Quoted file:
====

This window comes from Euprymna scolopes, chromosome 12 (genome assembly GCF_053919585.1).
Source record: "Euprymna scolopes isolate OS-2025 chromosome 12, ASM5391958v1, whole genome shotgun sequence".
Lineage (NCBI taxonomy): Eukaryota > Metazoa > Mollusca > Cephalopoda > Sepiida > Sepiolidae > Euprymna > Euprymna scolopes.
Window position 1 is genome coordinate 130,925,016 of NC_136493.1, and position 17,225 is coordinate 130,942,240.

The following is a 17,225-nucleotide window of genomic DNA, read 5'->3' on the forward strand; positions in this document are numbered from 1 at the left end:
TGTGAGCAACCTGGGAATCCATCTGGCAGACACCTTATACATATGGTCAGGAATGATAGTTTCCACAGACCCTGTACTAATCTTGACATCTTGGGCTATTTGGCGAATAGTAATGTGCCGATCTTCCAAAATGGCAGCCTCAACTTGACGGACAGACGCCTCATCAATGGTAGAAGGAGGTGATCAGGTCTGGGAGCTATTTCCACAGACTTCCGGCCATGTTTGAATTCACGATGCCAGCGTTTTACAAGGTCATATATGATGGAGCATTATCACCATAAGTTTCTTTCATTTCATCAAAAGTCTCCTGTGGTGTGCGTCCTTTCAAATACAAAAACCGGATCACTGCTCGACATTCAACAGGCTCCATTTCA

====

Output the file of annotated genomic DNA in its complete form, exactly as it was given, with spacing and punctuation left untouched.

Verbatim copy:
This window comes from Euprymna scolopes, chromosome 12 (genome assembly GCF_053919585.1).
Source record: "Euprymna scolopes isolate OS-2025 chromosome 12, ASM5391958v1, whole genome shotgun sequence".
Lineage (NCBI taxonomy): Eukaryota > Metazoa > Mollusca > Cephalopoda > Sepiida > Sepiolidae > Euprymna > Euprymna scolopes.
Window position 1 is genome coordinate 130,925,016 of NC_136493.1, and position 17,225 is coordinate 130,942,240.

The following is a 17,225-nucleotide window of genomic DNA, read 5'->3' on the forward strand; positions in this document are numbered from 1 at the left end:
TGTGAGCAACCTGGGAATCCATCTGGCAGACACCTTATACATATGGTCAGGAATGATAGTTTCCACAGACCCTGTACTAATCTTGACATCTTGGGCTATTTGGCGAATAGTAATGTGCCGATCTTCCAAAATGGCAGCCTCAACTTGACGGACAGACGCCTCATCAATGGTAGAAGGAGGTGATCAGGTCTGGGAGCTATTTCCACAGACTTCCGGCCATGTTTGAATTCACGATGCCAGCGTTTTACAAGGTCATATATGATGGAGCATTATCACCATAAGTTTCTTTCATTTCATCAAAAGTCTCCTGTGGTGTGCGTCCTTTCAAATACAAAAACCGGATCACTGCTCGACATTCAACAGGCTCCATTTCA